Liver safety of Gentamicin
Despite its wide use, gentamicin has not been definitively linked to instances of clinically apparent liver injury.
Mechanism of action of Gentamicin
gentamicin (jen" ta mye' sin) is a aminoglycoside with broad bacteriocidal activity against many aerobic gram negative and some aerobic gram positive organisms. gentamicin is the most commonly used aminoglycoside antibiotic and is indicated for moderate-to-severe bacterial infections caused by sensitive agents, primarily gram negative bacteria. Like other aminoglycosides, gentamicin is thought to act by binding to bacterial ribosomes and inhibiting protein synthesis. Nevertheless, gentamicin is considered bacteriocidal as well as bacteriostatic. Gentamicin and other aminoglycosides are typically used in combination with a penicillin or cephalosporin for treatment of severe infections with E.Coli, Staphylococcus aureus, Enterobacter, Klebsiella, Serratia, Pseudomonas aeruginosa, and other gram negative bacteria resistant to less toxic antibiotics. Gentamicin is most commonly used for septicemia, bacterial endocarditis, peritonitis, meningitis, pelvic inflammatory disease and pneumonia.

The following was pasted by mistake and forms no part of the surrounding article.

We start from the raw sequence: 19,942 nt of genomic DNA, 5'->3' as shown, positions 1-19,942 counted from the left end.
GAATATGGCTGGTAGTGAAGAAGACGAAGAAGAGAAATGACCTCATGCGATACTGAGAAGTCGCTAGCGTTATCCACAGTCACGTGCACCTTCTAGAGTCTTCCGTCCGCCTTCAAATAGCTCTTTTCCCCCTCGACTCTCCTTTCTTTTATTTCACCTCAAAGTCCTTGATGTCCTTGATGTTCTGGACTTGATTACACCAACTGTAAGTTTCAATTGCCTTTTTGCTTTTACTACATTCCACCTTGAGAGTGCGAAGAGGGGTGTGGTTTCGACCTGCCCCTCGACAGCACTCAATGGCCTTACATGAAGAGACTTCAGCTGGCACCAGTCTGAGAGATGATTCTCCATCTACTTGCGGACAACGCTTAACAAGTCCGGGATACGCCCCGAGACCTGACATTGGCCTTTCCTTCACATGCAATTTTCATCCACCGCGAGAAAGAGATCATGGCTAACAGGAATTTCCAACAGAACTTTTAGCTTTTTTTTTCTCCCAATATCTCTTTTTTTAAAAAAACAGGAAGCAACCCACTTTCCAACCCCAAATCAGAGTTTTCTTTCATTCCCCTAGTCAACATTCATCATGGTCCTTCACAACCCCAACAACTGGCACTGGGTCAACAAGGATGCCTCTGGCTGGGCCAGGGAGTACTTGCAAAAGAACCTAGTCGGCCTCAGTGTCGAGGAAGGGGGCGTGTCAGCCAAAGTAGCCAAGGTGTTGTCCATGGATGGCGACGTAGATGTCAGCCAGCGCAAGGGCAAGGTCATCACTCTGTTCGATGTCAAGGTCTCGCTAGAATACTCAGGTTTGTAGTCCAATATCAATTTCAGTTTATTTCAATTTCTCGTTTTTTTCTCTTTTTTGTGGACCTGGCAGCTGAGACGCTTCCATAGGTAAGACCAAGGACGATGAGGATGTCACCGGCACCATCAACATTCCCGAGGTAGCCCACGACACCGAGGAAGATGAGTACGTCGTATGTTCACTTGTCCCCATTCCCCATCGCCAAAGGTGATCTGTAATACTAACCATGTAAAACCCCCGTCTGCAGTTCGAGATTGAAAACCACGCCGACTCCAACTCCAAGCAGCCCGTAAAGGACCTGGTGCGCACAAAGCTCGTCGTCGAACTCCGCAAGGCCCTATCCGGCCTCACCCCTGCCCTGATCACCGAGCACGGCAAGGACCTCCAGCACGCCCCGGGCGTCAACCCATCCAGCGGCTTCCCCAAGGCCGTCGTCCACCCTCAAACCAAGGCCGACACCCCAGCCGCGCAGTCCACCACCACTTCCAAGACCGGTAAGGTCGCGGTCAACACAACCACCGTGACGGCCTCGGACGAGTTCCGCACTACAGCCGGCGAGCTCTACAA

FDA approval information for Gentamicin
Gentamicin was first approved for use in the United States in 1970 and remains in wide use.
Dosage and administration for Gentamicin
Gentamicin is available in multiple generic parenteral formulations and the typical adult dose is 3 to 5 mg/kg per day im or iv, usually in three divided doses and often after a loading dose. Doses must be modified based upon renal function and monitoring of drug levels is advisable. Topical formulations are also available for local wound, tissue and ophthalmologic anti-bacterial therapy.
Side effects of Gentamicin
Common side effects of gentamicin include dizziness, headache, confusion, nausea and skin rash. Important, dose related adverse effects include oto- and nephrotoxicity, which are shared by all aminoglycosides.
List of aminoglycosides